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Automate your OWASP analysis within a Jenkins docker container that is preconfigured to use Ansible to scan and report on potential python security issues before they are deployed to production.

Project description

OWASP Jenkins in Docker

Want to automate testing your web applications and REST API service layers using the latest OWASP security toolchains and the NIST National Vulnerability Database (NVD)?

This repository uses Ansible to create a docker container to hold an automatically-configured Jenkins application with the OWASP Dependency Checker, NIST NVD, Python OWASP ZAP, and Openstack Bandit installed. All Jenkins jobs run inside this docker container and are hosted using self-signed ssl certificates.

Hopefully this will make securing your applications easier by jumpstarting your testing with the OWASP Top 10 Application Security Risks - 2017.

Quickly Analyze any Repository with OWASP

Here’s how to scan a repository for security issues. This will download the latest container. Please note: because there are so many known vulnerabilities to test, the container inflates to a size of about 4.4 GB on disk.

In this example I am testing the Bandit repository and will create the owasp-report-<date>.html file in the current directory before removing the container.

  1. Check there’s nothing in the directory:

    ls | grep html
  2. Pick a Repository to Scan

  3. Run the OWASP Analysis and Generate the HTML Report

    docker run --name owasp-jenkins -p 8443:8443 -v $(pwd):/opt/reports -it -d jayjohnson/owasp-jenkins:latest && docker exec -it owasp-jenkins git clone $repo /opt/scanrepo && docker exec -it owasp-jenkins ansible-playbook -i inventories/inventory_dev run-owasp-analysis.yml -e owasp_scan_dir="/opt/scanrepo" -e owasp_report_file="/opt/reports/owasp-report-$(date +'%Y-%m-%d-%H-%M-%S').html"

    This will log something like below:

    Cloning into '/opt/scanrepo'...
    remote: Counting objects: 5975, done.
    remote: Compressing objects: 100% (26/26), done.
    remote: Total 5975 (delta 5), reused 21 (delta 0), pack-reused 5949
    Receiving objects: 100% (5975/5975), 1.39 MiB | 0 bytes/s, done.
    Resolving deltas: 100% (4104/4104), done.
    [WARNING]: log file at /opt/owasp/ansible/"/tmp/owasp-jenkins.log" is not writeable and we cannot create it, aborting
    PLAY [Running OWASP Analysis] **************************************************
    TASK [set_fact] ****************************************************************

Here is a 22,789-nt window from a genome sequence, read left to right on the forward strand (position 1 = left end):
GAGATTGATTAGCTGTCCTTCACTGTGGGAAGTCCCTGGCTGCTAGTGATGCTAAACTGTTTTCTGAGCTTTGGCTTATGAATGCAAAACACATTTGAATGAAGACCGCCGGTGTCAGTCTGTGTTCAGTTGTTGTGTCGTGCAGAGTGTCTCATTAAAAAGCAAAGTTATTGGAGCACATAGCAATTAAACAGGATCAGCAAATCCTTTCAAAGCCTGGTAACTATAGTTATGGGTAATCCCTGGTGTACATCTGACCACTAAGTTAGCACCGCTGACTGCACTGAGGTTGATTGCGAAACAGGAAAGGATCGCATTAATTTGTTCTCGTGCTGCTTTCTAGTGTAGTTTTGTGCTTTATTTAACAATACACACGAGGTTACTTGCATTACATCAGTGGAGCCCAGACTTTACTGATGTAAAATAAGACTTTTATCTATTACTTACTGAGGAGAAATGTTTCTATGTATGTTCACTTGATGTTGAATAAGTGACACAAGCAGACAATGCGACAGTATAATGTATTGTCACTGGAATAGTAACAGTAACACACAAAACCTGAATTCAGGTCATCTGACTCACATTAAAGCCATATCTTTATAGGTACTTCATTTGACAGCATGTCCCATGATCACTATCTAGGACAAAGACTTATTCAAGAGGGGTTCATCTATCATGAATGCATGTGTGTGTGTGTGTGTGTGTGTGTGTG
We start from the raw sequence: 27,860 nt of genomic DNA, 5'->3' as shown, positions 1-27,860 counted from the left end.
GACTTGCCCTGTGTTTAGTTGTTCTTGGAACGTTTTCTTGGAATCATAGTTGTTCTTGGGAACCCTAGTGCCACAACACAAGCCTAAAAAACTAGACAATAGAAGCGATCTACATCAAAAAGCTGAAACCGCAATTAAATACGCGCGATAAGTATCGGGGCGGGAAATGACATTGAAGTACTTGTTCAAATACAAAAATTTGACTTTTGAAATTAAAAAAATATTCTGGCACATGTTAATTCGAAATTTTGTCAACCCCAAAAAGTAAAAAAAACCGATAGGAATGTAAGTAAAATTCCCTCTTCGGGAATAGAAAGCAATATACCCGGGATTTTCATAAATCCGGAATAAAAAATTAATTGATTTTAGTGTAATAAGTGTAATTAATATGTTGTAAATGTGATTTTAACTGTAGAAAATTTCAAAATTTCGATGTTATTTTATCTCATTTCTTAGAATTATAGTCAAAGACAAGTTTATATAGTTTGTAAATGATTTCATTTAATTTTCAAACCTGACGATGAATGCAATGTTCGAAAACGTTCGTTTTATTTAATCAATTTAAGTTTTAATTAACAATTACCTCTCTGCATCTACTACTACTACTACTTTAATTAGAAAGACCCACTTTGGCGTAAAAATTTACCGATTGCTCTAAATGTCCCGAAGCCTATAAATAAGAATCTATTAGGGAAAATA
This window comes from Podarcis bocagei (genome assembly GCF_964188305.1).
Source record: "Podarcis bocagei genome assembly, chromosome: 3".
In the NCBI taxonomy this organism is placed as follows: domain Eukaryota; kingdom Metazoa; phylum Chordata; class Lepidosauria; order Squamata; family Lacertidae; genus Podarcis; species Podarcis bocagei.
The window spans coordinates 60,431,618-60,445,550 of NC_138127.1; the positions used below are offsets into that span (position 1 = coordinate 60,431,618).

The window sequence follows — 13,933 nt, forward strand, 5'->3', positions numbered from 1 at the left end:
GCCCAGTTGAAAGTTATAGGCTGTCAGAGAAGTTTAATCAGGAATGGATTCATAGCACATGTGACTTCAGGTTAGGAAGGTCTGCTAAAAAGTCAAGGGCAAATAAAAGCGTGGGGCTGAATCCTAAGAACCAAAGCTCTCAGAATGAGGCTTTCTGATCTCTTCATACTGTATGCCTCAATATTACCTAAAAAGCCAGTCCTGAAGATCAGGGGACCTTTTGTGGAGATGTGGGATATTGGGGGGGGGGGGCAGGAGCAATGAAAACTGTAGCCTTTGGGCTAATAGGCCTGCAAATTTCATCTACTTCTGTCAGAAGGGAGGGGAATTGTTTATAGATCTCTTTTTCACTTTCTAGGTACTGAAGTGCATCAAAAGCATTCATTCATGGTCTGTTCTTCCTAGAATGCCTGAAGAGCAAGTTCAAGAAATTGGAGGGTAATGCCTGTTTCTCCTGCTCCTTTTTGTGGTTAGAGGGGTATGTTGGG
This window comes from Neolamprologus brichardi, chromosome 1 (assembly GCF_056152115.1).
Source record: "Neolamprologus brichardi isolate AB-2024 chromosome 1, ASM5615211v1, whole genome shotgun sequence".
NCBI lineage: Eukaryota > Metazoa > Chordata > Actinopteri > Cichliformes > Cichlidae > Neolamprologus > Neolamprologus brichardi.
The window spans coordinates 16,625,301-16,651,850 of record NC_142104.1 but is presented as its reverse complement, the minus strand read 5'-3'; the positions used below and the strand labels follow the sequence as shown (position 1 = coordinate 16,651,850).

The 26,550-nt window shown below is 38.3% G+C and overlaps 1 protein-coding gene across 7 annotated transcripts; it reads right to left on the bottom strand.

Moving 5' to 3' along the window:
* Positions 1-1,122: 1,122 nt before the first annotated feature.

ok: [localhost]
    TASK [set_fact] ****************************************************************
    ok: [localhost]
    TASK [set_fact] ****************************************************************
    ok: [localhost]
    TASK [set_fact] ****************************************************************
    ok: [localhost]
    TASK [set_fact] ****************************************************************
    ok: [localhost]
    TASK [set_fact] ****************************************************************
    ok: [localhost]
    TASK [set_fact] ****************************************************************
    ok: [localhost]
    TASK [set_fact] ****************************************************************
    ok: [localhost]
    TASK [set_fact] ****************************************************************
    ok: [localhost]
    TASK [Checking if this is a rebuild_nvd=0] *************************************
    skipping: [localhost]
    TASK [Building OWASP Arguments] ************************************************
    ok: [localhost]
    TASK [Running OWASP Report depchecker=/opt/tools/depcheck/dependency-check-cli/target/release/bin/ owasp_args= -n --enableExperimental true --out /opt/reports/owasp-report-2018-01-10-20-21-18.html --scan /opt/scanrepo -P /opt/owasp/ansible/roles/install/files/initial-pom.xml --project analyze-this-code --data /opt/nvd] ***
    changed: [localhost]
    TASK [Checking if the OWASP Report=/opt/reports/owasp-report-2018-01-10-20-21-18.html exists] ***
    ok: [localhost]
    TASK [Verifying OWASP Report=/opt/reports/owasp-report-2018-01-10-20-21-18.html was created] ***
    skipping: [localhost]
    PLAY RECAP *********************************************************************
    localhost                  : ok=12   changed=1    unreachable=0    failed=0
  4. Verify the OWASP HTML Report Exists